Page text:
Injunctions and calls to the police: N26’s employees rebel against the German challenger bank

N26 employees have set up a works council despite their employer arguing it would stand “against almost all values we believe in” and filing injunctions to prevent it from coming into existence in what is proving to be a messy affair.

N26 has become one of Europe’s most valuable FinTech startups since its launch in 2013. The German challenger bank was valued at $3.5bn earlier this year after extending its Series D round with another $100m, with the raise now totalling $570m.

However, it seems as if the growth of the neobank has come at the expense of the company’s staff members’ approval of their leadership. Now, employees are picking a fight with N26’s management by deciding to form a works council, something the digital lender’s founders are very much opposed to.

The fight kicked off in earnest earlier in August when 30 employees issued an open letter saying that confidence in the company’s leadership was “at an all time low,” according to Sifted.

The employees seemed particularly aggrieved about uneven salaries, information which had been learned through a loophole that enabled N26 employees to look up how much their colleagues were paid.

That seemingly added to the tensions uncovered in 2019 when it was revealed that Glassdoor approval ratings for the CEO Valentin Stalf had slumped to 47%.

Moreover, the company has also had to deal with several resignations, including the exit of its chief personnel officer Noor van Boven in July.

That being said, N26 is hardly alone in having suffered an executive exodus. Revolut has lost several members of its top brass in 2020 alone.

Anyhoo, with tensions running hot, a group of N26 workers decided that it was time to take action and set up a works council, something they are entitled to under German law. They met up and chose the board members of its works council earlier this week.

However, the leadership of N26 is not happy about the initiative and has tried to stop the council from forming. It reportedly went so far as filing an injunction against the workers, according to Finance Forward, which broke the story.

In the injunction, filed at the Berlin labour court, the company said it was worried that the meetup could result in the spread of Covid-19.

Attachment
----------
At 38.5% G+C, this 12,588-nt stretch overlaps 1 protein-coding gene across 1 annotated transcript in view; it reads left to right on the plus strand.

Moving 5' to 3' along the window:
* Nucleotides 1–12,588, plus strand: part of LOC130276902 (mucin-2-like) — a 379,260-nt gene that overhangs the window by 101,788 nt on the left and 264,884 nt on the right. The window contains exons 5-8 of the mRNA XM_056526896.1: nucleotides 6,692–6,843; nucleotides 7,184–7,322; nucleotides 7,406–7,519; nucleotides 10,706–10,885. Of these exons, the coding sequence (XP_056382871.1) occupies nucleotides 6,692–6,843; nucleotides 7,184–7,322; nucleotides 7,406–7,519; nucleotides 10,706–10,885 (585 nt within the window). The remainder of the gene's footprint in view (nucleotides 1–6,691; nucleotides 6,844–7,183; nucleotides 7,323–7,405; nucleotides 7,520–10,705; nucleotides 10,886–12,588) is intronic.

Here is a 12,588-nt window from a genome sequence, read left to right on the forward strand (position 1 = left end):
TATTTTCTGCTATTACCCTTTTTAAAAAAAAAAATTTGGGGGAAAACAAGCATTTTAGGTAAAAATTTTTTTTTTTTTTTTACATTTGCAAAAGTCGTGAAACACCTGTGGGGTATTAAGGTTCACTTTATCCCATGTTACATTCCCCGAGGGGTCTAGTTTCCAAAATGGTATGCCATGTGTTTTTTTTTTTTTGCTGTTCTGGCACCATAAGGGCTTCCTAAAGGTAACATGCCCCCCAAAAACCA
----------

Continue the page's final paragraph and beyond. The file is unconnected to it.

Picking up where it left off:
Stalf and his co-founder Maximilian Tayenthal sent an email to its staff saying that the works council would stand “against almost all values ​​that we believe in at N26.”

It continued to say that it would slow the company down, remove simplicity by making “our collaboration more complex and hierarchical.” They also said it would undermine “a culture of trust and could lead to increased levels of confrontation” as well saying that a council is “not a contemporary instrument of employee engagement and limits personal career development and impact.”

The leadership did suggest that N26 could create a global employee representation board, which the employees didn’t seem to respond to.

Despite the injunction, the employees did meet up and elected its first board to its works council, which will “now begin the process of organising a works council election,” according to a the tweet from the group’s official account.

But it seems as if the N26 office politics will continue to be messy for some time still. The electoral board selection would take place on Friday, which the group’s Twitter account said that the neobank tried to prevent as well.

“N26 has filed another restraining order to prevent today’s Electoral Board Selection for N26 GmbH, this time against the union ver.di,” the account tweeted. “As such, IG Metall has stepped in to chair today’s meeting. It will take place at the same venue, with the time delayed so people can make it.”

A few hours later, the account tweeted, “Someone has called the police to check the safety measures of the meeting. They found no issue and have left the premises.”

Copyright © 2020 FinTech Global

Enjoying the stories?

Subscribe to our daily FinTech newsletter and get the latest industry news & research


The following investor(s) were tagged in this article.